Should you turn your bathroom into a wetroom? What even is a wetroom? Read on to find out…
What is a wetroom?
A wetroom is a shower room where the shower isn’t enclosed, and there is no division between the shower and the rest of the floor. You could look at it as one giant shower room, though usually with a sink and lavatory too.
Wetrooms are stylish and minimalist, good for people with mobility difficulties, and will make a washroom of any size feel more spacious and uncluttered, as there’s no bath or shower tray. For this reason they’re also usually easier to clean. You can further increase the feeling of space by opting for a wall-hung sink, lavatory and cabinets, leaving the floor clear.
Waterproofing in a wetroom
The floor in a wetroom needs to slope to allow the water to drain away. Obviously this is easier to do in new builds, but usually it's also possible with renovations.
A wetroom must be waterproofed: this is called tanking. Otherwise, water could leak into the rest of your home, causing major damage. The Bathroom Manufacturers' Association recommends tanking the floor, all the way up the walls in the shower area itself, and to a height of 10cm along the rest of the walls. You can buy tanking kits to do this.
The wetroom door threshold should be about half a centimetre high, to help stop water escaping if the drain does get blocked.
Whatever material you choose for the floor will need to be waterproofed and non-slip. Tiles are probably the most popular wall and floor covering, but for the above reasons, you must only use tiles on the floor that have been designed for bathroom floors. Other options include sheet vinyl, corian – a low-maintenance hard surface – concrete and rubber, which is durable, warm underfoot, available in different colours, and non-slip.
Tiles can be made from ceramic, porcelain, slate, marble, stone and vinyl. Vinyl is popular because it’s cost-effective, available in a wide range of colours and styles, non-slip and softer than the other materials. Marble is expensive but looks luxurious; porcelain and stone also look lovely, with limestone creating a rustic, traditional feel. Porous stone – slate, marble and limestone – may need to be resealed every few months, which won’t be the case with ceramic or porcelain.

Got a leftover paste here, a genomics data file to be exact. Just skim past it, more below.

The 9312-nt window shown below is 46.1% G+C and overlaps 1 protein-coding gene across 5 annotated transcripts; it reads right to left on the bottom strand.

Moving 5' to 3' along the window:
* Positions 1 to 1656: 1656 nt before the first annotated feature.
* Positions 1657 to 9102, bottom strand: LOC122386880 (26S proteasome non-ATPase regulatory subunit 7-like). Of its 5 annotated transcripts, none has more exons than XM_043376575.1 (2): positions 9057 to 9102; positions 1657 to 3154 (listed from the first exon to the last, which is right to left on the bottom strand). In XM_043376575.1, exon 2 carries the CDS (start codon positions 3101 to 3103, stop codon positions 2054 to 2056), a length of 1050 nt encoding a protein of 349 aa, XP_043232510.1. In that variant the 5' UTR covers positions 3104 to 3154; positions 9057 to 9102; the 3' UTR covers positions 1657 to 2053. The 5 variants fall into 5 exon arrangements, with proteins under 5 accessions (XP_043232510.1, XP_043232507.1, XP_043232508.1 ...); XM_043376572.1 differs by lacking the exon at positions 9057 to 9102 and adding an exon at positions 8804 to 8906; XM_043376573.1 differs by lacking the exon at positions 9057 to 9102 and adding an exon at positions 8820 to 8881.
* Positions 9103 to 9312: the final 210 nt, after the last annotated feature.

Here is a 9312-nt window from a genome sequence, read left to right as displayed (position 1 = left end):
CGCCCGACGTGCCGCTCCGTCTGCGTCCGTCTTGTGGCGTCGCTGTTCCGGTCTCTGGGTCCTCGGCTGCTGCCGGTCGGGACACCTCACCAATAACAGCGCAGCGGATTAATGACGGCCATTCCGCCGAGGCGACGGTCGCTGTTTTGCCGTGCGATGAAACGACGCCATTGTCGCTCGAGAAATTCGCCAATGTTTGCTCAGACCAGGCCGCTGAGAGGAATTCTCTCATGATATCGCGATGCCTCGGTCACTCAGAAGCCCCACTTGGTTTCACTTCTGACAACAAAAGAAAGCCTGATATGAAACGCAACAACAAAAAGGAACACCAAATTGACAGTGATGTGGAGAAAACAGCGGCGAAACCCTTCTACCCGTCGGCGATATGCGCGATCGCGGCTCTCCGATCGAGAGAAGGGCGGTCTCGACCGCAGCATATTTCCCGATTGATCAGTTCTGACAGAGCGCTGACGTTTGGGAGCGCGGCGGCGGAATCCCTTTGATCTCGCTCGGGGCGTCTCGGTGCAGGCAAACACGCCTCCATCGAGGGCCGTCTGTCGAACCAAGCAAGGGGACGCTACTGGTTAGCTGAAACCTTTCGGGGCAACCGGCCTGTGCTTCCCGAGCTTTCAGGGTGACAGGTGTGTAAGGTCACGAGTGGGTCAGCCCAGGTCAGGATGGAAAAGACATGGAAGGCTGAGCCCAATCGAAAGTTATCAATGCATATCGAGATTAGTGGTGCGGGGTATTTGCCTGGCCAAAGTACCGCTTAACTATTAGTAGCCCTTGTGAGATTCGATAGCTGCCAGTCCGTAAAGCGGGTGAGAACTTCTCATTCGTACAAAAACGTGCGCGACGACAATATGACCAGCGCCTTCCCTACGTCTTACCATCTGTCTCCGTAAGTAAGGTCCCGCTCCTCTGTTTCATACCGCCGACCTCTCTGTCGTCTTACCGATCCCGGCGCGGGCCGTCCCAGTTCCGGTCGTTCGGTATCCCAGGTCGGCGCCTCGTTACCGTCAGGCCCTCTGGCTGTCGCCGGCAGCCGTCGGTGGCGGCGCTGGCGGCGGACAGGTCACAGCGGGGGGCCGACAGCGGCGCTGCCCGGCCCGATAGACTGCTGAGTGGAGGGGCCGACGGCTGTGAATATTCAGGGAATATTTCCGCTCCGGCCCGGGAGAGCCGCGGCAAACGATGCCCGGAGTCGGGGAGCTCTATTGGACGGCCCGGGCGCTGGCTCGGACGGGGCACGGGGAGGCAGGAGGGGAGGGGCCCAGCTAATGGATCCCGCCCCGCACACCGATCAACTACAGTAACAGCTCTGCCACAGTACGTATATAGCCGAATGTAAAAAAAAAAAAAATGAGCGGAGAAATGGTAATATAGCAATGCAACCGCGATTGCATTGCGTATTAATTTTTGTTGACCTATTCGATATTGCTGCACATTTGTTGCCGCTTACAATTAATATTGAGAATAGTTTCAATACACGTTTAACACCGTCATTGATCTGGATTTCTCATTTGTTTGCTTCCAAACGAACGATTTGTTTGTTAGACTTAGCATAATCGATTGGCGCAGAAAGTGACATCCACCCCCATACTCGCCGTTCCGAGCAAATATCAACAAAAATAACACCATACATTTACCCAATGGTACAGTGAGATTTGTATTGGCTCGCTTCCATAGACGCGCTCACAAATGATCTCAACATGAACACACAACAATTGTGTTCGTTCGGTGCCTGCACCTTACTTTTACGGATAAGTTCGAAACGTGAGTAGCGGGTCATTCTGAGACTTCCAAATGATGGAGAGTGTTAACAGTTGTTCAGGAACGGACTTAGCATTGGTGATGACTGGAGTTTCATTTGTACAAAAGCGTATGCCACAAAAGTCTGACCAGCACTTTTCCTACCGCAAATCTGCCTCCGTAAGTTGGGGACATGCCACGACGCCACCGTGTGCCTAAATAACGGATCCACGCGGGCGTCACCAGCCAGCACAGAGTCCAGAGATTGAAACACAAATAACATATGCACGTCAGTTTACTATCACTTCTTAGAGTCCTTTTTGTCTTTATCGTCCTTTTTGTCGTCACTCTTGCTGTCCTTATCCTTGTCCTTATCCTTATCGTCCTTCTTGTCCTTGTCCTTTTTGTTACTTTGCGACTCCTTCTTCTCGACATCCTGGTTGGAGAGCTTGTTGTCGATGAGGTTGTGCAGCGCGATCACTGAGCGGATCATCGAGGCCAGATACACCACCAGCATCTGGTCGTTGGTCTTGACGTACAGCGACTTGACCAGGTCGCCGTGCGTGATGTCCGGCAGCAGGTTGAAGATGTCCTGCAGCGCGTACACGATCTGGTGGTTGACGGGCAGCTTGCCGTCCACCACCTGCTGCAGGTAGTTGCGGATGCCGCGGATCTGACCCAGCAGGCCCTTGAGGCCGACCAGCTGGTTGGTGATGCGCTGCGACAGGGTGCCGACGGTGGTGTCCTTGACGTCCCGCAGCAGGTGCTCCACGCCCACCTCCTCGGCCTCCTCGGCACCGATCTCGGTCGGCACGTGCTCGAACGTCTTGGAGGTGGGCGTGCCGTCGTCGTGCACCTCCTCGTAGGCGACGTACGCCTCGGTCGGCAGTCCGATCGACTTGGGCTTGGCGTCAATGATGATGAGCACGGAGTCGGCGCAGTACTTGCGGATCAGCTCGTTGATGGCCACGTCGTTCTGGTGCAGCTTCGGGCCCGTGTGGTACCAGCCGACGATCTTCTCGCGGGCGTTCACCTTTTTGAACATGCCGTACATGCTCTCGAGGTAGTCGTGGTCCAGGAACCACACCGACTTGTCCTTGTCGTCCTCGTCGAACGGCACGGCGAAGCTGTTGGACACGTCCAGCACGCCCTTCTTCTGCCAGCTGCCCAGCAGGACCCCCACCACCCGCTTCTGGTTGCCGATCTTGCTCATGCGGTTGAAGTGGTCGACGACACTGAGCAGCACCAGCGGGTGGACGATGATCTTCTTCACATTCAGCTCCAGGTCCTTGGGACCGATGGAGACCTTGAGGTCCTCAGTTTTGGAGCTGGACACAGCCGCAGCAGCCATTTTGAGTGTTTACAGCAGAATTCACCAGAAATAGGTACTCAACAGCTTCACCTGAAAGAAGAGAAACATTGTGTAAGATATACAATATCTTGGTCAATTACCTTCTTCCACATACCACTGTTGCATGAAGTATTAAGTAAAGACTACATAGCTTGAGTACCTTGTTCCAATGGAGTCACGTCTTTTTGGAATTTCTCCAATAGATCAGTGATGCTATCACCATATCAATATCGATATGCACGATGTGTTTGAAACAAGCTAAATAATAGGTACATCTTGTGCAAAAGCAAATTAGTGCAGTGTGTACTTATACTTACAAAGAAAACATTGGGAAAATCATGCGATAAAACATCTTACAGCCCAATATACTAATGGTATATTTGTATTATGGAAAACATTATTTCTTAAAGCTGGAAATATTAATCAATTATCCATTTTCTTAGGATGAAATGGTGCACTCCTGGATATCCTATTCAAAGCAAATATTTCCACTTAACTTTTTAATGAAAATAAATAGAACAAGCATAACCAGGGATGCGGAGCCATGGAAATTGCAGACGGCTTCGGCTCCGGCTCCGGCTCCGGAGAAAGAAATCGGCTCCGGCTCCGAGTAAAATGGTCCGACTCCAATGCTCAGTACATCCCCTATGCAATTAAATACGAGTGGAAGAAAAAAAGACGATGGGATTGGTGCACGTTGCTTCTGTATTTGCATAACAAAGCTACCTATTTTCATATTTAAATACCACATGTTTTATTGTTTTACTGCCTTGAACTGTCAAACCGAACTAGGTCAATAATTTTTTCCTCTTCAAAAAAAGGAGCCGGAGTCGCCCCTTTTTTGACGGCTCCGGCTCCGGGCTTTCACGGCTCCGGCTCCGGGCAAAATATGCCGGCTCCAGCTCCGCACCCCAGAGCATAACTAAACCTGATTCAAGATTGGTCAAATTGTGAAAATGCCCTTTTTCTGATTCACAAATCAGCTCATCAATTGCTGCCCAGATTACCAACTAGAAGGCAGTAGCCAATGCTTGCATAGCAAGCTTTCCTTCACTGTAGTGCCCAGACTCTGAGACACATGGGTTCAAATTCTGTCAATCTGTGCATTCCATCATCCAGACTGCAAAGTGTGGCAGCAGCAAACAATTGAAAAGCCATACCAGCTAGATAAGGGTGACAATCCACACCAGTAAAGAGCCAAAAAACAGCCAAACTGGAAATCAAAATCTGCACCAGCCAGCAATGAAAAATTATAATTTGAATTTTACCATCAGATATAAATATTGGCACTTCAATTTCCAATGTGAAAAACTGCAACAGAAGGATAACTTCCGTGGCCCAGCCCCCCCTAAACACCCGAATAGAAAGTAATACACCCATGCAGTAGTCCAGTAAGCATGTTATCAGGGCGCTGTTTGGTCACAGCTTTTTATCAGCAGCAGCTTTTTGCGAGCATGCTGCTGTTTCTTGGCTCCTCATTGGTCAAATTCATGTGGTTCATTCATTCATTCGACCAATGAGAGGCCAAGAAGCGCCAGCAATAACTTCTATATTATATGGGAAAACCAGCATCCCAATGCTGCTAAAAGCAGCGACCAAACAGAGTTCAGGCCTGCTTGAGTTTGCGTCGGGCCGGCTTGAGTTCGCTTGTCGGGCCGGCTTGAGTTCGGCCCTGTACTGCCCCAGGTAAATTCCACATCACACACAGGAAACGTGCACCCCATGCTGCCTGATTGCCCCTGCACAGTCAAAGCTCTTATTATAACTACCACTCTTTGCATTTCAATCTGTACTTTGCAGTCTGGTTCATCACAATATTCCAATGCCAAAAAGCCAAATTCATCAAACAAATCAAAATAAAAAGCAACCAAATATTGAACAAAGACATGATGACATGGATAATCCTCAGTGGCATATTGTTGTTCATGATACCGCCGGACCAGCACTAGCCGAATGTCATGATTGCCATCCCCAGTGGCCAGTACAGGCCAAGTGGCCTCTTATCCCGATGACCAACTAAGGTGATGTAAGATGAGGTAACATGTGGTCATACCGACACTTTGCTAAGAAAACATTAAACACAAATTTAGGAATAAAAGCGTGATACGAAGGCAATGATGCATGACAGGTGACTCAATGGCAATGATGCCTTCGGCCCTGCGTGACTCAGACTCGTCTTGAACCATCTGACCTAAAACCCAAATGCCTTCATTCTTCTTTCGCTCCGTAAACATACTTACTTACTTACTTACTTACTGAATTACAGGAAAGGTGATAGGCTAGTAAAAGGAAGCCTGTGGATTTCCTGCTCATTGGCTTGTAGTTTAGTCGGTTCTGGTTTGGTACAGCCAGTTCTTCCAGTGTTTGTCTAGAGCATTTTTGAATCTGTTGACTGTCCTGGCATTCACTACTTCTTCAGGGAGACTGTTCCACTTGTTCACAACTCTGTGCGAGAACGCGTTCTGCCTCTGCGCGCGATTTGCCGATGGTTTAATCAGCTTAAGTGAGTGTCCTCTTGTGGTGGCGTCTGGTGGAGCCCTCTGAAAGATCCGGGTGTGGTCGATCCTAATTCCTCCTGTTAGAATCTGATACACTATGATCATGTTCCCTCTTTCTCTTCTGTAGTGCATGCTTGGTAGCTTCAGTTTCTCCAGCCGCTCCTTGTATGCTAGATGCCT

The smaller the tiles, the easier it is to create the necessary gradient on the floor; very big tiles can be difficult to cut to the required angle. Mosaic tiles also create a good non-slip surface, as they have lots of grout lines.
Other things to think about
Underfloor heating is great in a wetroom as it helps keep the floor warm and dry. You might still want to separate the shower off with a panel of toughened glass or plastic to stop water from spraying over everything else in the room. As with any bathroom, proper ventilation and extraction is a must to prevent condensation and mould.
South east London architects Bluelime Home Design has been working on home renovations across London and Kent for 13 years, and now has offices in Dartford, Bromley, Erith, Bexley and Croydon. Call 01322 517632 to chat about the architectural services we offer or to arrange a free architect consultation.